Wigan Athletic CEO reacts to financial results which show losses of £7.7million

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Mal Brannigan says Wigan Athletic's latest set of financial results - which included a headline loss of £7.7million - underline the commitment of the club's owners.

The figures are for the year ending June 30, 2022, which cover Latics' League One title-winning campaign.

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Overall turnover was £8.3million, made up of £2.2million from EFL distributions and Premier League solidarity, £2.2million ticket sales, £1.1million commercial and sponsorship activities, with the remainder coming from retail, stadium hire fees, match streaming and academy grants.

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Mal Brannigan, flanked by Dr Tom Markham (left) and Talal Al Hammad (right)Mal Brannigan, flanked by Dr Tom Markham (left) and Talal Al Hammad (right)
Mal Brannigan, flanked by Dr Tom Markham (left) and Talal Al Hammad (right)

Administrative expenditure was £18million, almost three-quarters of which were salary costs of £13million - 156 per cent of the total income.

There was a profit on player trading of £2.8million - thanks largely to the sell-on clause payable when Dan Burn left Brighton for Newcastle.

The figures are all a huge jump from the previous year's accounts - but that was because the company had only been formed part way through that period.

"The top-line figures are, compared to last year's figures, a complete anomaly," explained Brannigan.

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"A new company, in effect only trading from March 2021, so our first set of figures for Phoenix 2021 were really only for a few months.

"We then had a full year of trading within League One, which is what the set of figures just released cover.

"What fans will see is obviously significant losses - but that is reflective of the level of investment Mr Al Jasmi, through EPIC, has put into the football club.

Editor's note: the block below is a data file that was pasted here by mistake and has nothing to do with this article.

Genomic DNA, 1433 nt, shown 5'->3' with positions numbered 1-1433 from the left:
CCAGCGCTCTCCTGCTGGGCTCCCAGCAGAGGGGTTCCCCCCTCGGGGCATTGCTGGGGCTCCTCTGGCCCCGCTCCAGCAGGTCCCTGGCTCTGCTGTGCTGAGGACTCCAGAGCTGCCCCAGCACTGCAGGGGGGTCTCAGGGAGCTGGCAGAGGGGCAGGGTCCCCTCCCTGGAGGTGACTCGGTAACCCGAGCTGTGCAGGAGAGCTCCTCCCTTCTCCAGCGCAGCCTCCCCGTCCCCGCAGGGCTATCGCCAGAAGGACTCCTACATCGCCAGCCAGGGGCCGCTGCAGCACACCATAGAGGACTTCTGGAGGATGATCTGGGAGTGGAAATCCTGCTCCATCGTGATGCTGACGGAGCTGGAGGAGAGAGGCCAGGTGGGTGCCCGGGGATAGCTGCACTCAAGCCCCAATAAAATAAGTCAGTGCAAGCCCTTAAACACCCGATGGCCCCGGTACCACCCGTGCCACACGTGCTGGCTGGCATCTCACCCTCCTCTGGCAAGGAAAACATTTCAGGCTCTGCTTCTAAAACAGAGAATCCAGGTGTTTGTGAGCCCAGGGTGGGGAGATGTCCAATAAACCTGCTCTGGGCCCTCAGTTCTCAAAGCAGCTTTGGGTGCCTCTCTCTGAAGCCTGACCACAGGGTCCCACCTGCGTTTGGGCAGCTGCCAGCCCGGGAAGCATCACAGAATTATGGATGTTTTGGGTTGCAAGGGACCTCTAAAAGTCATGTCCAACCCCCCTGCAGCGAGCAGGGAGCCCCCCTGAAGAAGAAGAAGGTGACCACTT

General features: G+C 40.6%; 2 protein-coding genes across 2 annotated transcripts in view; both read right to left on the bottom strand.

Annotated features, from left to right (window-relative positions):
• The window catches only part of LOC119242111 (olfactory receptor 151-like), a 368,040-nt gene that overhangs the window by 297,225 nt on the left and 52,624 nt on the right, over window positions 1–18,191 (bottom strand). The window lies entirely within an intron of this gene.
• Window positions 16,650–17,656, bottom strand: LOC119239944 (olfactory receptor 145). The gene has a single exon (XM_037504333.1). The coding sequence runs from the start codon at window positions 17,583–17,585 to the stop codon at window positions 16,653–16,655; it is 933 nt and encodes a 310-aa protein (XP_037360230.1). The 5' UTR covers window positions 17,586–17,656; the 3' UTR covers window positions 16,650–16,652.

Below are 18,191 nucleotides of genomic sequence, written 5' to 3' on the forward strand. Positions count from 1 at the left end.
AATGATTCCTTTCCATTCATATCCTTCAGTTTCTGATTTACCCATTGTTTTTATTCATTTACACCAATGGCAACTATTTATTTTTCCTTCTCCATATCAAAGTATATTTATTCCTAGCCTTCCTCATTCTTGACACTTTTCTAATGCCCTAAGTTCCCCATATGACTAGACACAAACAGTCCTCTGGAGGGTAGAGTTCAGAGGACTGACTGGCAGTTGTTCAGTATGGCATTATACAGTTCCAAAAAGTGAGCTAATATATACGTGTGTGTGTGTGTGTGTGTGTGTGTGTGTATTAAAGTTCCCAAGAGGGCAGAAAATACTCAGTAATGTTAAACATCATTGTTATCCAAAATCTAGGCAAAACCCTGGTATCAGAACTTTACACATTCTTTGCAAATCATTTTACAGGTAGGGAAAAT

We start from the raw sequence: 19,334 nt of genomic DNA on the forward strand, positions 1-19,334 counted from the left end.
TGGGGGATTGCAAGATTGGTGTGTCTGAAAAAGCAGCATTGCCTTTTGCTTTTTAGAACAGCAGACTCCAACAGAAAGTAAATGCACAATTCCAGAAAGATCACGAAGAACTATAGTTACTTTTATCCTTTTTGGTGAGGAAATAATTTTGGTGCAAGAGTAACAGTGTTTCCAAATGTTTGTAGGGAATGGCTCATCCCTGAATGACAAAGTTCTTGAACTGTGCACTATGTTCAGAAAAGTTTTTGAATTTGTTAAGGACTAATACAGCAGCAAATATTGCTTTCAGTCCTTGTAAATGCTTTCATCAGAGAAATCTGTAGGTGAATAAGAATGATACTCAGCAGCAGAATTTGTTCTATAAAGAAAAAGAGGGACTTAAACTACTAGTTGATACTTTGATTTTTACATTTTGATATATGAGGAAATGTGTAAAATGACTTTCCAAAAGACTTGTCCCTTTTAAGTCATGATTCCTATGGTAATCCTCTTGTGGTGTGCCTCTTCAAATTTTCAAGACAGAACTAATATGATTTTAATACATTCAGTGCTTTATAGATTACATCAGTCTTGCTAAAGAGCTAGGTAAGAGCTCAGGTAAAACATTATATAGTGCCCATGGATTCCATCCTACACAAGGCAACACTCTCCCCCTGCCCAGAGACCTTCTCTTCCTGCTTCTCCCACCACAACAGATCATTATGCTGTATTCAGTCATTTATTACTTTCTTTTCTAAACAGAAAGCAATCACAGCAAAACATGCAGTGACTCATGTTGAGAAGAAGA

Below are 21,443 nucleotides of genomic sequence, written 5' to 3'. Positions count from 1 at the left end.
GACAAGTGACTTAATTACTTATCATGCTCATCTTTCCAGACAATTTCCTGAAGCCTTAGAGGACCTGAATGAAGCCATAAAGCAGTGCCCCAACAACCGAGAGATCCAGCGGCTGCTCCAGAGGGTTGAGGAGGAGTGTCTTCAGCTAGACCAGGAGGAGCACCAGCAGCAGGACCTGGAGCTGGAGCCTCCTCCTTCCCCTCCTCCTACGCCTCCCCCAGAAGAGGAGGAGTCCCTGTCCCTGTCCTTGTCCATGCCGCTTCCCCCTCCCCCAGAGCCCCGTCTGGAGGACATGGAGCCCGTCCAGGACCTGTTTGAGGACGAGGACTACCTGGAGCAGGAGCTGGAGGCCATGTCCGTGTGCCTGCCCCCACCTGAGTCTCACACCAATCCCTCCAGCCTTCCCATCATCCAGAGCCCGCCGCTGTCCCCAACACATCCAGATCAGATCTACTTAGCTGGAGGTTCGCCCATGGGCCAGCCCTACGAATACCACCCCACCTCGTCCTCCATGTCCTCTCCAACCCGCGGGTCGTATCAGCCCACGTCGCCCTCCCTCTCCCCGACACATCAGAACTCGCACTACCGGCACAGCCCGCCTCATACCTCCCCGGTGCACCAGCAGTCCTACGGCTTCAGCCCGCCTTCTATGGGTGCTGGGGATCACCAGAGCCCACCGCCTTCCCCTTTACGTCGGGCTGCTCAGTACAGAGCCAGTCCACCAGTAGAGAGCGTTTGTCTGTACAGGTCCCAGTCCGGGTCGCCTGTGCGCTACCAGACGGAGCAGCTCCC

"Our turnover is okay, but I don't think the turnover figure for the football club has ever been brilliant, compared to its competitors within the same division.

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"What you see with the numbers is a really strong showing from Mr Al Jasmi with regards to his commitment to the football club - not only over that period but where we are at the moment.

"The numbers published are very much in line with what was budgeted for.

"When Phoenix 2021 had to submit its business plan, and its plans in general, to the EFL, to show that it would be a good owner of Wigan Athletic, we had to show over a number of years what the plan would look like.

"We went up to the end of 2024 as a minimum, with a commitment to funding for that length of time.

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"And the figures that have just been released are in line with what was planned, along with some of the decisions that were made within that time period.

"We invested heavily in the transfer window ahead of the 2021/22 season.

"We then invested again in the window of January 2022, based on where we were in the table, because we felt strategically it was important to give support to the team, and give them the best possible chance of promotion.

"Thankfully that reaped its rewards in terms of the team winning promotion to the Championship.

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“Given the multi-year nature of playing contracts, and the incentives placed in them based on divisional success, the financial results for the year ending June 2023 are forecast to show a significant increase in the operating loss made during this period although this will be very much dependent on the club’s divisional status.

"On the assumption that the team will continue to be playing in the Championship, the 2024 accounts are expected to report a further loss, but reduced, in comparison to 2023, through a combination of increased income and reduced operating and staffing costs, with the trend of reducing losses in the future financial years.”

The Latics CEO also confirmed Latics are still working within the framework established - with the EFL's guidance - as the club came out of administration.

"We do have spending restrictions, or guidelines, related to the business plan we gave to the EFL," he added.

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"If we deviate from that enormously, we need to give a good reason why.

"That makes a lot of sense, especially when it comes down to funding going forward.

"Our conversations as a board since then have been very much in line with what we agreed to do."